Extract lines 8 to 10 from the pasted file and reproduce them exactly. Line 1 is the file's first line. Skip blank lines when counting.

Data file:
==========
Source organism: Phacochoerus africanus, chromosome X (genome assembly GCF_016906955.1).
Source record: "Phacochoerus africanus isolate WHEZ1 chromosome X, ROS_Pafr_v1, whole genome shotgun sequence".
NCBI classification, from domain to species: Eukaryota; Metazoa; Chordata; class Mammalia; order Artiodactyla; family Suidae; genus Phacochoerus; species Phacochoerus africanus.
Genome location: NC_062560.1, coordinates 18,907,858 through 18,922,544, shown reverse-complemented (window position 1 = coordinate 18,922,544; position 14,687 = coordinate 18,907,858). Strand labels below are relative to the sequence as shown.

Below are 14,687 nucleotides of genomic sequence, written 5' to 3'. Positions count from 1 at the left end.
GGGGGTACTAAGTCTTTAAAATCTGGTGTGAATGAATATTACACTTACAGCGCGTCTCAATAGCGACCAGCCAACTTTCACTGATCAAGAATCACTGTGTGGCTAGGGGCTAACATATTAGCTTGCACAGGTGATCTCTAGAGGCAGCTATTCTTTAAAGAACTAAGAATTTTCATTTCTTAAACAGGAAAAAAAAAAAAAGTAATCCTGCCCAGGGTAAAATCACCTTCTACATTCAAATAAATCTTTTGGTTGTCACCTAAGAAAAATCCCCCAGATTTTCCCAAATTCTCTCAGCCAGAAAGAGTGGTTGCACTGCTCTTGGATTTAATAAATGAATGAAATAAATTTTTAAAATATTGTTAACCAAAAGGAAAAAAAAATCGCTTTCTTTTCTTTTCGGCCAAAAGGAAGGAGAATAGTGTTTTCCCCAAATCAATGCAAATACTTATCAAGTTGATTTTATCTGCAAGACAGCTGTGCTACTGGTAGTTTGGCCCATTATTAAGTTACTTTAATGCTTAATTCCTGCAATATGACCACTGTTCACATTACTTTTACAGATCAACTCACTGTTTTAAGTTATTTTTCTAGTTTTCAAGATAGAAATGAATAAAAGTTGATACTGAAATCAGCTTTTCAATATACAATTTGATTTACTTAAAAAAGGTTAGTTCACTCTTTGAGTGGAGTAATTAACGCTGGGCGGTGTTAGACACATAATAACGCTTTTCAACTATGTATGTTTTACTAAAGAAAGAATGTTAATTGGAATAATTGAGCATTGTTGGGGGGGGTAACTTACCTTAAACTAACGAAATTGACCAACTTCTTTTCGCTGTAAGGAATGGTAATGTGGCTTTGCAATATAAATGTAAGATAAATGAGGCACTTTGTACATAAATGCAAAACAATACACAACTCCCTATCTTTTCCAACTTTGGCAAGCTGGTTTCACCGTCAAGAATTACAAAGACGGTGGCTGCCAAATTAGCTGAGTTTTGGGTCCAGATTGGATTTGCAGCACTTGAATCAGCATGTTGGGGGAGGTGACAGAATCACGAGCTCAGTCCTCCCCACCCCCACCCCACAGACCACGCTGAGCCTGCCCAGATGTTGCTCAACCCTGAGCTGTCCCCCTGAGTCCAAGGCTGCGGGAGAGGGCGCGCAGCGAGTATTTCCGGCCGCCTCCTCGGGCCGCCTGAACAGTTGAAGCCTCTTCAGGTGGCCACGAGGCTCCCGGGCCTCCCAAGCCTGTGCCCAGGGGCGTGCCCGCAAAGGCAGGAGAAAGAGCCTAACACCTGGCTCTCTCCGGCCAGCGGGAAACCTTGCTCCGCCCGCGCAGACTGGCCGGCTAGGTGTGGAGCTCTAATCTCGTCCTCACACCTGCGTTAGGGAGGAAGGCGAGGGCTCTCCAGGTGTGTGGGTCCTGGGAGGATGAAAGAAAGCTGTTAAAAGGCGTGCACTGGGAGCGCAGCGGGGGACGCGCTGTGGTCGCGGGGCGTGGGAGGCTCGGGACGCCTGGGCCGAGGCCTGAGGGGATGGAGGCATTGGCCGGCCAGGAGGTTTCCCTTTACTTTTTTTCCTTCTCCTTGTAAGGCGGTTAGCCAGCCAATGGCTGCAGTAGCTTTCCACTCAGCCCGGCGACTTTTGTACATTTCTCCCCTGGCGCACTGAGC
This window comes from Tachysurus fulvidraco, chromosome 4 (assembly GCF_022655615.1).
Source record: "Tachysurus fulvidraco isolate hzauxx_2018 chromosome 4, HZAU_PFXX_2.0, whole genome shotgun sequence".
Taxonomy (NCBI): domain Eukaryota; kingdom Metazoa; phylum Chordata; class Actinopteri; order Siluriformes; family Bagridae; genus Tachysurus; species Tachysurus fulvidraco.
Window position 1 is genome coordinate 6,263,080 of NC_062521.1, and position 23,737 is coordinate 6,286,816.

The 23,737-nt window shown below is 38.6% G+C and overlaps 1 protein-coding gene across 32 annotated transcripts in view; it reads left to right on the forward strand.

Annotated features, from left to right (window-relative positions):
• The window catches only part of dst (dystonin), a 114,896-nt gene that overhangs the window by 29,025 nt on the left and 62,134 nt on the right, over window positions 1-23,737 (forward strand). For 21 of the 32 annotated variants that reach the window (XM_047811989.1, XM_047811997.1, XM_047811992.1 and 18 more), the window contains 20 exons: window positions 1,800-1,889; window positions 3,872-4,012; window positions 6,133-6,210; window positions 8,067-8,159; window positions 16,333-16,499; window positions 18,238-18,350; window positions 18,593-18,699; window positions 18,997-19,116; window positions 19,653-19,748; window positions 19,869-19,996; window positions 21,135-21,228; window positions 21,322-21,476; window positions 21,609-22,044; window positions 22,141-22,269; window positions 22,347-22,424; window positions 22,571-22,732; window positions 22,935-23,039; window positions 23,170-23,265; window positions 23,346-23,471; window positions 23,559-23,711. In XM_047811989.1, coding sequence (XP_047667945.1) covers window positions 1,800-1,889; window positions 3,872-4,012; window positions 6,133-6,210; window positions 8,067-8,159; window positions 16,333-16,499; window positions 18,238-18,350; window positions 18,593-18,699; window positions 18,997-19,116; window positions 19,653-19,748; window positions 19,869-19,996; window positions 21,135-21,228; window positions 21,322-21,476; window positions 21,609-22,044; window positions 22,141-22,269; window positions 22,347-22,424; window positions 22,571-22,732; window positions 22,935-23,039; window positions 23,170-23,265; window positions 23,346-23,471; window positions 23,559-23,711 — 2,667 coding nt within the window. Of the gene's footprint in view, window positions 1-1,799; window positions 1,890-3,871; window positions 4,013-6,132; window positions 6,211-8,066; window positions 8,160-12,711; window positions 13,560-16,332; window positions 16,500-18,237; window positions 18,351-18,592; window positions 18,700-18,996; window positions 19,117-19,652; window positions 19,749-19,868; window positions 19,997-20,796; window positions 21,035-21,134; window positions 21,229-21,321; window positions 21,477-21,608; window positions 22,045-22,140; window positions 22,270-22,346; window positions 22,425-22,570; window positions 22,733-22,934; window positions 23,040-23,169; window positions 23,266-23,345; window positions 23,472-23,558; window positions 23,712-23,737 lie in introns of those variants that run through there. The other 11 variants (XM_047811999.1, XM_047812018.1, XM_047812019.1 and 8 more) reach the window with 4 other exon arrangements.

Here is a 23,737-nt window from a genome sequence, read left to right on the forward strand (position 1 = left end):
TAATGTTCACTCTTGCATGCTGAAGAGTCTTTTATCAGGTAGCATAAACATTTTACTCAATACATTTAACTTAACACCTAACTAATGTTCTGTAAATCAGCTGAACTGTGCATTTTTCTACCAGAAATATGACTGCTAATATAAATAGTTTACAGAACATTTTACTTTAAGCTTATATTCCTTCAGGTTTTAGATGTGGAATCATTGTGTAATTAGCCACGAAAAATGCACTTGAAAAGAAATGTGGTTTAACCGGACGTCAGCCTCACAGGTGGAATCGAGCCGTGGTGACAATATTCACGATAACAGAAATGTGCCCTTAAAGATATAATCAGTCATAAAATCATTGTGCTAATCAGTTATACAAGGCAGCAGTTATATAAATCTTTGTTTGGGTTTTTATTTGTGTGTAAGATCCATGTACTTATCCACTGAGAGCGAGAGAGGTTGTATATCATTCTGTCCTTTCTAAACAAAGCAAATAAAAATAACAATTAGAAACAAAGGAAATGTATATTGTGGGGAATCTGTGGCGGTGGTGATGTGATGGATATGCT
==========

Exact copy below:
Source record: "Tachysurus fulvidraco isolate hzauxx_2018 chromosome 4, HZAU_PFXX_2.0, whole genome shotgun sequence".
Taxonomy (NCBI): domain Eukaryota; kingdom Metazoa; phylum Chordata; class Actinopteri; order Siluriformes; family Bagridae; genus Tachysurus; species Tachysurus fulvidraco.
Window position 1 is genome coordinate 6,263,080 of NC_062521.1, and position 23,737 is coordinate 6,286,816.